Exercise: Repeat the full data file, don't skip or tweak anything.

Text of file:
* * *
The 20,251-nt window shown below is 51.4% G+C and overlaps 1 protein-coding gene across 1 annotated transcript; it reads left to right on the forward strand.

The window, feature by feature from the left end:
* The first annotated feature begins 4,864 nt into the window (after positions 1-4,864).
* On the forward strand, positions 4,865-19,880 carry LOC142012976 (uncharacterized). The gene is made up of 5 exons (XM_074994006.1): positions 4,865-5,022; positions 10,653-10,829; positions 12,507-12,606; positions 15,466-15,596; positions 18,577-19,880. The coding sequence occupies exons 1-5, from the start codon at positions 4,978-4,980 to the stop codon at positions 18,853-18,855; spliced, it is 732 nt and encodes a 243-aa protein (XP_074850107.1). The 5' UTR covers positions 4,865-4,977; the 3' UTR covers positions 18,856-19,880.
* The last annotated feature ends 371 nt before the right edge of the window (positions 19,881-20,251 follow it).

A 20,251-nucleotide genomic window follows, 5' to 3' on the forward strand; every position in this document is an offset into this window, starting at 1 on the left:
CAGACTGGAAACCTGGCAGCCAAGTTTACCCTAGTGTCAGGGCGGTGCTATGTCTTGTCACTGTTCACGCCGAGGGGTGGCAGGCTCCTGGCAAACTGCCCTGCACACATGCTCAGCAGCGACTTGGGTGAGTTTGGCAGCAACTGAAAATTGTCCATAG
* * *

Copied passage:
The 20,251-nt window shown below is 51.4% G+C and overlaps 1 protein-coding gene across 1 annotated transcript; it reads left to right on the forward strand.

The window, feature by feature from the left end:
* The first annotated feature begins 4,864 nt into the window (after positions 1-4,864).
* On the forward strand, positions 4,865-19,880 carry LOC142012976 (uncharacterized). The gene is made up of 5 exons (XM_074994006.1): positions 4,865-5,022; positions 10,653-10,829; positions 12,507-12,606; positions 15,466-15,596; positions 18,577-19,880. The coding sequence occupies exons 1-5, from the start codon at positions 4,978-4,980 to the stop codon at positions 18,853-18,855; spliced, it is 732 nt and encodes a 243-aa protein (XP_074850107.1). The 5' UTR covers positions 4,865-4,977; the 3' UTR covers positions 18,856-19,880.
* The last annotated feature ends 371 nt before the right edge of the window (positions 19,881-20,251 follow it).

A 20,251-nucleotide genomic window follows, 5' to 3' on the forward strand; every position in this document is an offset into this window, starting at 1 on the left:
CAGACTGGAAACCTGGCAGCCAAGTTTACCCTAGTGTCAGGGCGGTGCTATGTCTTGTCACTGTTCACGCCGAGGGGTGGCAGGCTCCTGGCAAACTGCCCTGCACACATGCTCAGCAGCGACTTGGGTGAGTTTGGCAGCAACTGAAAATTGTCCATAG